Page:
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Gauge Bosons.

by trv
Tags: bosons, gauge
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trv
#1
Apr23-09, 08:52 PM
P: 77
Quick question. If particles that mediate interactions are called gauge bosons, why isn't Pion considered a gauge boson. I'm pretty sure I've come across a few interactions mediated by it.
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hamster143
#2
Apr23-09, 09:07 PM
P: 986
I think you could say that pion is a gauge boson of chiral symmetry.
malawi_glenn
#3
Apr24-09, 12:13 AM
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yeah, but it has nothing to do with gauge there - rather you would say that it is a goldstone boson.

blechman
#4
Apr24-09, 10:05 AM
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P: 779
Gauge Bosons.

gauge bosons also have spin 1, while the goldstone boson is spin 0.

it's not right to think of gauge bosons as "particles that mediate interactions" - all particles can "mediate interactions" of a sort. It's called a gauge boson because the field has a "gauge symmetry" (just like the electromagnetic field).
trv
#5
Apr26-09, 10:25 AM
P: 77
Just realised that the pion is a meson. So I assume now that the two aren't mutually exclusive. I.e. a meson can also be a boson, or at least a goldstone boson.
malawi_glenn
#6
Apr26-09, 10:39 AM
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Quote Quote by trv View Post
Just realised that the pion is a meson. So I assume now that the two aren't mutually exclusive. I.e. a meson can also be a boson, or at least a goldstone boson.
You are mixing things up..

Boson is the opposite to fermion, a boson has integer spin, a fermion has half-integer spin.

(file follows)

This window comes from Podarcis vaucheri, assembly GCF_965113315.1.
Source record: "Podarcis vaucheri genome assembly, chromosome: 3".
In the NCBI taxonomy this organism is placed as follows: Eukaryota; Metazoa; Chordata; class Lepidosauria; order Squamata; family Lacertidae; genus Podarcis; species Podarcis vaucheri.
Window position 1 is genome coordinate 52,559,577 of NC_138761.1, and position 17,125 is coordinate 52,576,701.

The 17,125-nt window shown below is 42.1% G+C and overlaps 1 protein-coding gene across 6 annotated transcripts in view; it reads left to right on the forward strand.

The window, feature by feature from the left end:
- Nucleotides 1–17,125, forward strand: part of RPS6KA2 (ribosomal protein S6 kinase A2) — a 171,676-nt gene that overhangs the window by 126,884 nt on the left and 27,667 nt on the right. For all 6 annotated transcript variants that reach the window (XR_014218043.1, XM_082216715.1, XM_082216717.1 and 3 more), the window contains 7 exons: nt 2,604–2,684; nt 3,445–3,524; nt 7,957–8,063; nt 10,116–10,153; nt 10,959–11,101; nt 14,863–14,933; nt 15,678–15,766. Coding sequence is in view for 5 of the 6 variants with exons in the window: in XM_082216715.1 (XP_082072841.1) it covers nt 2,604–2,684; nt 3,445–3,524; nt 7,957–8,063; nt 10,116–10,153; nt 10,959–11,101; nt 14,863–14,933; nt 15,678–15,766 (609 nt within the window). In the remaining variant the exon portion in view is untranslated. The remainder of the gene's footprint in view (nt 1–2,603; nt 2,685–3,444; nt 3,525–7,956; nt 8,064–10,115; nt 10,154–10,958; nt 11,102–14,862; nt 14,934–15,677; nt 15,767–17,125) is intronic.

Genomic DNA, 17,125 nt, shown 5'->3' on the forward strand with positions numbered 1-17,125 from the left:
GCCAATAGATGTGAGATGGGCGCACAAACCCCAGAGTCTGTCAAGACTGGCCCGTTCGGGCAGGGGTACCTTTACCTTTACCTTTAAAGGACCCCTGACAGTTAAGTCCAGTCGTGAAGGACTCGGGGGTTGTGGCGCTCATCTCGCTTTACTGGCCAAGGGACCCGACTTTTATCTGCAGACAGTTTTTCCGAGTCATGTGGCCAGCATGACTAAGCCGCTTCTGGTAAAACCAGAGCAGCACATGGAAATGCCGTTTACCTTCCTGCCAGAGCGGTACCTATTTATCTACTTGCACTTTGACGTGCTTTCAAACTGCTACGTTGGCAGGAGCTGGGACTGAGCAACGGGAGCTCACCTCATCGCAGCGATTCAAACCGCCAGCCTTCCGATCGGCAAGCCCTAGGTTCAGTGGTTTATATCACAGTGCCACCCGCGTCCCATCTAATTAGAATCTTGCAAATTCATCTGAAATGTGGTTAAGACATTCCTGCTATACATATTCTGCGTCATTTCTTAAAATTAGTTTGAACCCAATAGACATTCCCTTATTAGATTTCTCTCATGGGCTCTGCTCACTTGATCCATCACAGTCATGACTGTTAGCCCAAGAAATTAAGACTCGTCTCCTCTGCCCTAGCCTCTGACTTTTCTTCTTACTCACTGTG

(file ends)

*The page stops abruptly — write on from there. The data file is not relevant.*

Meson means that it is a strongly interacting particle with two valence quarks (one quark, and one anit-quark)

All Mesons are bosons, but not all bosons are mesons ...
kuon
#7
May13-09, 04:27 PM
P: 23
If I remember correctly, pions are the pseudo-goldstone bosons when chiral symmetry is broken.
Bob_for_short
#8
Jun2-09, 04:00 PM
P: 1,160
Quote Quote by kuon View Post
If I remember correctly, pions are the pseudo-goldstone bosons when chiral symmetry is broken.
I am sure I do not remember it correctly, but it seemed to me that pions were the gauge bosons of the isotopic symmetry group (Yang-Mills fields).

Bob_for_short.
blechman
#9
Jun2-09, 05:13 PM
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Quote Quote by Bob_for_short View Post
I am sure I do not remember it correctly, but it seemed to me that pions were the gauge bosons of the isotopic symmetry group (Yang-Mills fields).

Bob_for_short.
No, that's wrong. The (strong) isospin symmetry group is a global symmetry, so there are no gauge bosons.

The pions are (pseudo) Nambu-Goldstone bosons of the strong isospin group.

Definitely not Yang-Mills.


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